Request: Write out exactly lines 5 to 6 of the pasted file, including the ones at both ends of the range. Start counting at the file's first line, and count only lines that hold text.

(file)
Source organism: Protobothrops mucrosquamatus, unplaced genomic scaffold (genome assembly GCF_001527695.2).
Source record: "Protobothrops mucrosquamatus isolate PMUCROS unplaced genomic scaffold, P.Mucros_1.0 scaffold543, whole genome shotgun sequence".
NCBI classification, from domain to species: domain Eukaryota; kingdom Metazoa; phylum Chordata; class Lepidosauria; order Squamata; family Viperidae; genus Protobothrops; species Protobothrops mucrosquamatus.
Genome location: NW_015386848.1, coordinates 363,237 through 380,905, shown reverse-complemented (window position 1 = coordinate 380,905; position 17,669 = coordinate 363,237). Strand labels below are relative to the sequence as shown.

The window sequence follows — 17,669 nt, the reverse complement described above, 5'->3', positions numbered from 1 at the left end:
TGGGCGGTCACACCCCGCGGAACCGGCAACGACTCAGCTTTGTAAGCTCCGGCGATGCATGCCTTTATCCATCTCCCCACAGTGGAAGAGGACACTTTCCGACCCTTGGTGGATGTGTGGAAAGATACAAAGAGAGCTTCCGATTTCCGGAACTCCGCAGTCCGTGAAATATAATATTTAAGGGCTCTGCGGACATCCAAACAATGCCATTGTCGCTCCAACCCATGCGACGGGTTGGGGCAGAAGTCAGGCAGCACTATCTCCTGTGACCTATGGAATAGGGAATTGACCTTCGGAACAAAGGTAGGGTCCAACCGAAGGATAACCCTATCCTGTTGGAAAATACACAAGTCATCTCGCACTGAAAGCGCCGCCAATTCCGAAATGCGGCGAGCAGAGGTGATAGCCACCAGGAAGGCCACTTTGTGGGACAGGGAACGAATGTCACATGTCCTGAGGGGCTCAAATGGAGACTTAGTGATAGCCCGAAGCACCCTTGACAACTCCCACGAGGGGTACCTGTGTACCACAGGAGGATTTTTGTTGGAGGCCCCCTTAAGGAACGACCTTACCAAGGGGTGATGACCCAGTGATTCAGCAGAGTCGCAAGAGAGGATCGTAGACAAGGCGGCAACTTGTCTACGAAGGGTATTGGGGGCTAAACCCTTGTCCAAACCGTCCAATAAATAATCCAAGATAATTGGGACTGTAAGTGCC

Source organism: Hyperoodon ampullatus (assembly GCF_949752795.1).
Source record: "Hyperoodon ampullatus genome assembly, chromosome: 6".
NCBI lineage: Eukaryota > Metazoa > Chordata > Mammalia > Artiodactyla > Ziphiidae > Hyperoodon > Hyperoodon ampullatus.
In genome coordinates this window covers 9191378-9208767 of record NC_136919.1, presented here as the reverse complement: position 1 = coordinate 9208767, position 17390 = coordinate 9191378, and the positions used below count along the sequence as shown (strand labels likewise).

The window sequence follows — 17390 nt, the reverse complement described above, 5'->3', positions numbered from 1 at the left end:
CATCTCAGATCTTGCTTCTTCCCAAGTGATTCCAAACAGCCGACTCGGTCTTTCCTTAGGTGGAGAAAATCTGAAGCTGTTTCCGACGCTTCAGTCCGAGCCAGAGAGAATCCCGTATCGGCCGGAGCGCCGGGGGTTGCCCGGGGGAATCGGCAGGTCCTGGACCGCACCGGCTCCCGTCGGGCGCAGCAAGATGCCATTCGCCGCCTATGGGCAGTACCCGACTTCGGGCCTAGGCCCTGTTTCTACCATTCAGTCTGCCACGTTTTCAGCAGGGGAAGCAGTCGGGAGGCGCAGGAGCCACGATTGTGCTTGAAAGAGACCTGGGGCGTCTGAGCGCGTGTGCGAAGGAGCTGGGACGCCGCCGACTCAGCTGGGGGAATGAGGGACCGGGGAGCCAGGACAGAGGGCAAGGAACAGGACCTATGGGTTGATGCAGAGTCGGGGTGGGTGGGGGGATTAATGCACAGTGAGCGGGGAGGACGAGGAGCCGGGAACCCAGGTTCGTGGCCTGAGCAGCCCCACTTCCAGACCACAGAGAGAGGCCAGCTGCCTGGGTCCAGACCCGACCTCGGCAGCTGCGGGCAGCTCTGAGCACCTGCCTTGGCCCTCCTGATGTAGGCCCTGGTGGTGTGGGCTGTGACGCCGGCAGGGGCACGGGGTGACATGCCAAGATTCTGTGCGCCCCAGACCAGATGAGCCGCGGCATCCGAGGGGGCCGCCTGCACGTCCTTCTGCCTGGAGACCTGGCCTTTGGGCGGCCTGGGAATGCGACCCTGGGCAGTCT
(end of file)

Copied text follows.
The window sequence follows — 17,669 nt, the reverse complement described above, 5'->3', positions numbered from 1 at the left end:
TGGGCGGTCACACCCCGCGGAACCGGCAACGACTCAGCTTTGTAAGCTCCGGCGATGCATGCCTTTATCCATCTCCCCACAGTGGAAGAGGACACTTTCCGACCCTTGGTGGATGTGTGGAAAGATACAAAGAGAGCTTCCGATTTCCGGAACTCCGCAGTCCGTGAAATATAATATTTAAGGGCTCTGCGGACATCCAAACAATGCCATTGTCGCTCCAACCCATGCGACGGGTTGGGGCAGAAGTCAGGCAGCACTATCTCCTGTGACCTATGGAATAGGGAATTGACCTTCGGAACAAAGGTAGGGTCCAACCGAAGGATAACCCTATCCTGTTGGAAAATACACAAGTCATCTCGCACTGAAAGCGCCGCCAATTCCGAAATGCGGCGAGCAGAGGTGATAGCCACCAGGAAGGCCACTTTGTGGGACAGGGAACGAATGTCACATGTCCTGAGGGGCTCAAATGGAGACTTAGTGATAGCCCGAAGCACCCTTGACAACTCCCACGAGGGGTACCTGTGTACCACAGGAGGATTTTTGTTGGAGGCCCCCTTAAGGAACGACCTTACCAAGGGGTGATGACCCAGTGATTCAGCAGAGTCGCAAGAGAGGATCGTAGACAAGGCGGCAACTTGTCTACGAAGGGTATTGGGGGCTAAACCCTTGTCCAAACCGTCCAATAAATAATCCAAGATAATTGGGACTGTAAGTGCC